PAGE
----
• Sonja Ferlov Mancoba (1911-1984): Danish sculptor and painter who was one of the first Danish artists to work with abstraction. She was known for her sculptures in stone and wood and abstract paintings.
  • Mark Rothko (1903-1970): American painter known for his large, colorful, and abstract works.
  • Lee Krasner (1908-1984): American painter and one of the most important contributors to the Abstract Expressionism movement.
  • Willem de Kooning (1904-1997): Dutch-American painter and one of the leading figures in the Abstract Expressionism movement.
  • Lee Bontecou (1931-): American painter and sculptor known for her abstract, organically inspired sculptures.
  • Yayoi Kusama (1929-): Japanese painter and sculptor who has created a range of abstract, polka-dotted works.
  • Lynda Benglis (1941-): American painter and sculptor known for her abstract, organically inspired sculptures.
  • Cy Twombly (1928-2011): American painter, sculptor, and photographer known for his abstract, gestural work.
  • Anselm Kiefer (1945-): German painter and sculptor known for his abstract, expressive works that often involve historical and political themes.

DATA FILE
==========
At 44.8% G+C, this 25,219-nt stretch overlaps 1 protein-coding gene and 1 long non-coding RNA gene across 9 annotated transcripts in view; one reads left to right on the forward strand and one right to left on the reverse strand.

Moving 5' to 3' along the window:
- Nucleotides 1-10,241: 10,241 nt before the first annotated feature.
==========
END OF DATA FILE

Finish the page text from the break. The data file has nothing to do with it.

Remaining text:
• Maja Lisa Engelhardt (1956-): Danish painter and sculptor who works with various materials and creates abstract works with a strong sense of spirituality.
  • Agnes Denes (1931-): Hungarian-American artist who creates abstract works focusing on nature and science.
  • Judy Chicago (1939-): American artist known for her feminist perspective and creating abstract works focusing on women’s experiences.
  • Asger Jorn (1914-1973): Danish painter and one of the most important representatives of the European CoBrA movement, who created abstract and expressive works.

All iconic painters who have each contributed in their own way to the art we take for granted today.

If a famous or unknown artist paints an entirely black painting today, we might not think it’s anything special. But when Malevich exhibited his work “Black Square” for the first time in 1915, it caused a scandal and shook the concept of art.